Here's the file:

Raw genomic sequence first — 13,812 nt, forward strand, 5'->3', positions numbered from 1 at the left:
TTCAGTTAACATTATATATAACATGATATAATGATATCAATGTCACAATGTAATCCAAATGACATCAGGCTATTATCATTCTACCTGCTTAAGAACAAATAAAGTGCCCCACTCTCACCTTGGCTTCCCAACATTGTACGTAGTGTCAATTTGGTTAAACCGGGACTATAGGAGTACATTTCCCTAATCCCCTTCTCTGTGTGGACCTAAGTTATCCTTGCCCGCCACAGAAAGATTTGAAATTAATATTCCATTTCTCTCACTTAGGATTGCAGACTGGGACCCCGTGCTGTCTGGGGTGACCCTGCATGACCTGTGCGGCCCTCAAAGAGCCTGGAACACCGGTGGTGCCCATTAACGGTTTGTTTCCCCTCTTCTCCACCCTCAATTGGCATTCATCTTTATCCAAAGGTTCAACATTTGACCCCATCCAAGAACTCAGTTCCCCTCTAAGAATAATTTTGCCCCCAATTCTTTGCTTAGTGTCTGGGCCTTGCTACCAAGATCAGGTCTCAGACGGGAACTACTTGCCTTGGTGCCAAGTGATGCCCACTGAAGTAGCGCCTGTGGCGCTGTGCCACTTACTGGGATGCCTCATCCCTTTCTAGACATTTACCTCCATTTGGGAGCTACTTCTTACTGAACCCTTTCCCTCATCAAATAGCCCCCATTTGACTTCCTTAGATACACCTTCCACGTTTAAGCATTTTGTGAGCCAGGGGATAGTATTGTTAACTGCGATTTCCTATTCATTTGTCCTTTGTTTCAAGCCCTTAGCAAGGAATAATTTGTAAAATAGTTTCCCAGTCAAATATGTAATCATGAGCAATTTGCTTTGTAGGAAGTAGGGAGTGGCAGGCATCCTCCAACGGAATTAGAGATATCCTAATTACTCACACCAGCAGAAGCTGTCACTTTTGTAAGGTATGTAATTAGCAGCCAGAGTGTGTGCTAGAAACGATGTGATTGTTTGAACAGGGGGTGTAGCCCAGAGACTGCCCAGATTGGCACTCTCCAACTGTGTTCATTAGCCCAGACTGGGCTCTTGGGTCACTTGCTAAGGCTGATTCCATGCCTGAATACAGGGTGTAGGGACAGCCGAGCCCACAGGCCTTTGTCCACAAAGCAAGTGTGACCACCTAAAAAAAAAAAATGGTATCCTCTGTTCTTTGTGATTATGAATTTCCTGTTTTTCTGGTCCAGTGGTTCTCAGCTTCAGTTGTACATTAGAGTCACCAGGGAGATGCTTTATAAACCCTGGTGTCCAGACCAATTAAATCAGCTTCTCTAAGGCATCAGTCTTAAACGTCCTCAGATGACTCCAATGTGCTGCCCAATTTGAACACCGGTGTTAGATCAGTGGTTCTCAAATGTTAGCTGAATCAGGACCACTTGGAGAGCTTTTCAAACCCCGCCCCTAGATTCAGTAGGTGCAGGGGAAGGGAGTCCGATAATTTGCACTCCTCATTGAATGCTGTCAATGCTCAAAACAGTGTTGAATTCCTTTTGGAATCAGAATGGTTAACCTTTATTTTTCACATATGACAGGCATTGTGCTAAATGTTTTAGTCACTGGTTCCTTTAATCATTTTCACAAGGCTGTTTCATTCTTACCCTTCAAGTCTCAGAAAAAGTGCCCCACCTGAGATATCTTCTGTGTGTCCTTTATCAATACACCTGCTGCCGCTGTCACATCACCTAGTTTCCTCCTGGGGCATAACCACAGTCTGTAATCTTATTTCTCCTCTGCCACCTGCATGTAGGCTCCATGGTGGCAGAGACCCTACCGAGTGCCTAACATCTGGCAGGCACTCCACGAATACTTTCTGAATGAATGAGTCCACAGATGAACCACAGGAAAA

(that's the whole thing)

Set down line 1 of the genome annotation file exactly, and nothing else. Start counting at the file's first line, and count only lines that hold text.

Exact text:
Raw genomic sequence first — 13,812 nt, forward strand, 5'->3', positions numbered from 1 at the left: